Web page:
At the start of the French Open, the war in Ukraine shakes the dressing rooms


At the start of the French Open, the war in Ukraine shakes the dressing rooms

PARIS — The idea of ​​the men’s and women’s tennis tours was to take a firm stand against Wimbledon’s decision to keep players from Russia and Belarus away, and then let tennis and competition lead the conversation away from politics and the invasion of Ukraine.

It didn’t work that way.

On Monday, the second day of the French Open, tennis and Russia politics rose again. The pro tours’ announcement on Friday night that they would not be awarding ranking points at Wimbledon this year, essentially turning tennis’s most prestigious event into an exhibition and penalizing players who did well there over the last year, roiled the sport and one sparked sharp debate about the game’s role in a deeply unpopular war and the dominant conversation at the second Grand Slam of the year.

Lesia Tsurenko of Ukraine spoke emotionally about the invasion and said she cared little about winning or losing. World No. 1 Iga Swiatek spoke of the sport being in disarray. One of the biggest stars, Naomi Osaka, said she was inclined to skip Wimbledon if the decision not to award ranking points for match wins there stood.

“I feel like it’s not unanimous,” Swiatek said after beating Tsurenko 6-2, 6-0 in their opening game while sporting a Ukraine pin on her cap as she has for the past three months. “It’s all the people who organize tournaments, such as WTA, ATP and ITF, they all have different views and it’s not common. We feel that a little bit in the dressing room, so it’s pretty tough.”

Swiatek’s comment came shortly after Tsurenko described how lost she had been since late February. Tsurenko, who finished at No. 23 in 2019, said she initially just wanted to go home and figure out how she could help with the war effort, but she decided to keep playing and competed in major tournaments in Miami and Indian Wells, California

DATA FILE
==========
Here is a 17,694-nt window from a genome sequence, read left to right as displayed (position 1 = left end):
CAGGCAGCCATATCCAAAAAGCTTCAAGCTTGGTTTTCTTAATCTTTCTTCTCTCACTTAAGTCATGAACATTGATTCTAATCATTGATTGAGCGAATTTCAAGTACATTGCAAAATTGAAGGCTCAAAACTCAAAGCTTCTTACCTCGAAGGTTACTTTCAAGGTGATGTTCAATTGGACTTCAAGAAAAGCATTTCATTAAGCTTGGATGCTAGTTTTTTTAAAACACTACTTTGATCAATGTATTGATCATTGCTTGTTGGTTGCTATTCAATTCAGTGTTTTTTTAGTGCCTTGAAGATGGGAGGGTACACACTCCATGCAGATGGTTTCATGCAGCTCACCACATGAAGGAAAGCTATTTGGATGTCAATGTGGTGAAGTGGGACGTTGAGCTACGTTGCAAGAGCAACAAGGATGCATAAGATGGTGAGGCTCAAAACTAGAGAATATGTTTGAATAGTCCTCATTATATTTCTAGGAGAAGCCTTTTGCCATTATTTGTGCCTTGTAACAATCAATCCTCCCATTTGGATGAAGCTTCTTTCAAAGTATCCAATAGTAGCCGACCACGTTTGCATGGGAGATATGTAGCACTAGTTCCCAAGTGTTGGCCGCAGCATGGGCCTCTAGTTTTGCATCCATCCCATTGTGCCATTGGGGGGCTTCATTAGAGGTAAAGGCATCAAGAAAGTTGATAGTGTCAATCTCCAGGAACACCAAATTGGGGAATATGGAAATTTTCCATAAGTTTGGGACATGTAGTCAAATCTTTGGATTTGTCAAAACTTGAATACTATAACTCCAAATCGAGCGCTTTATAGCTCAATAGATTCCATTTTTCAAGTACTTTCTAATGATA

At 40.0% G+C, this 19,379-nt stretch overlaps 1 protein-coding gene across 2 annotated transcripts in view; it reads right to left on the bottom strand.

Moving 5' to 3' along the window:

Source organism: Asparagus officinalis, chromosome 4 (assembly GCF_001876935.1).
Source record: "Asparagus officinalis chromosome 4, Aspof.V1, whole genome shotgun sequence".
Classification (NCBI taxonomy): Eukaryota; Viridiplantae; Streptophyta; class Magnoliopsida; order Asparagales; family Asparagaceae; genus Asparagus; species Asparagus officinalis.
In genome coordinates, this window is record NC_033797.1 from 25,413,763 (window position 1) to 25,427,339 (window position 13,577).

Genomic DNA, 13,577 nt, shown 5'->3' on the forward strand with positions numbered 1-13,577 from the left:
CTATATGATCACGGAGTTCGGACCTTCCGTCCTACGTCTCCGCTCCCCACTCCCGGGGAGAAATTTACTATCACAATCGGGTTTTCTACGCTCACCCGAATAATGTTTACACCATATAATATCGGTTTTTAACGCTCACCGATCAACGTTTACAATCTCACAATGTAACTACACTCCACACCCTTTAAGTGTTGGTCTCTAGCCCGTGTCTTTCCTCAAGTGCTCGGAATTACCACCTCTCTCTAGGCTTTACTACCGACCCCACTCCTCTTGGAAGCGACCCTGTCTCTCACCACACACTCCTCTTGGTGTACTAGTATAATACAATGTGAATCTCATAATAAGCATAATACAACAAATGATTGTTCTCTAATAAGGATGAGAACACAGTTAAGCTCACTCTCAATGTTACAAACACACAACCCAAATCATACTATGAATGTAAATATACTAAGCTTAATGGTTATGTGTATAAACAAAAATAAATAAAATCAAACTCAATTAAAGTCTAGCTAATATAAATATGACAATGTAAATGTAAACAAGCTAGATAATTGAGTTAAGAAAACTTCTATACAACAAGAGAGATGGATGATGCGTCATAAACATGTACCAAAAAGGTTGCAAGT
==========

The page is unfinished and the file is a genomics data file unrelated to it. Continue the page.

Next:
Then, after an early loss at a tournament in Marbella, Spain, and with no tournament on her schedule for three weeks, she realized she had nowhere to live or train. With the help of another player from Ukraine, Marta Kostyuk, she ended up at Piatti Tennis Center in Italy, but the psychological challenge of balancing her career while her country faces an existential threat remains.

“I just want to enjoy every game, but at the same time I don’t feel like I care too much,” she said. “I’m trying to find that balance between just going on the pitch and not caring or trying to caring. In some cases it helps.”

After feeling emboldened by Wimbledon’s decision to ban players from Russia and Belarus, Tsurenko and her compatriots were disheartened by the WTA’s decision to hit back.

“If it’s not in your country, you don’t really understand how terrible it is,” Tsurenko said. Compared to what she and her country have been through, giving up any chance of ranking points seems a small price to pay, she said. “For them, they feel like they’re losing their jobs,” she said of the players who are suspended. “I also feel a lot of bad things. I feel a lot of terrible things and I think losing a chance to play in a tournament is nothing compared to that.

She hates the propaganda with which the Russian government denigrates her country. She said no more than five players have expressed support for her since the war began. She fears being drawn against a Russian player in a tournament.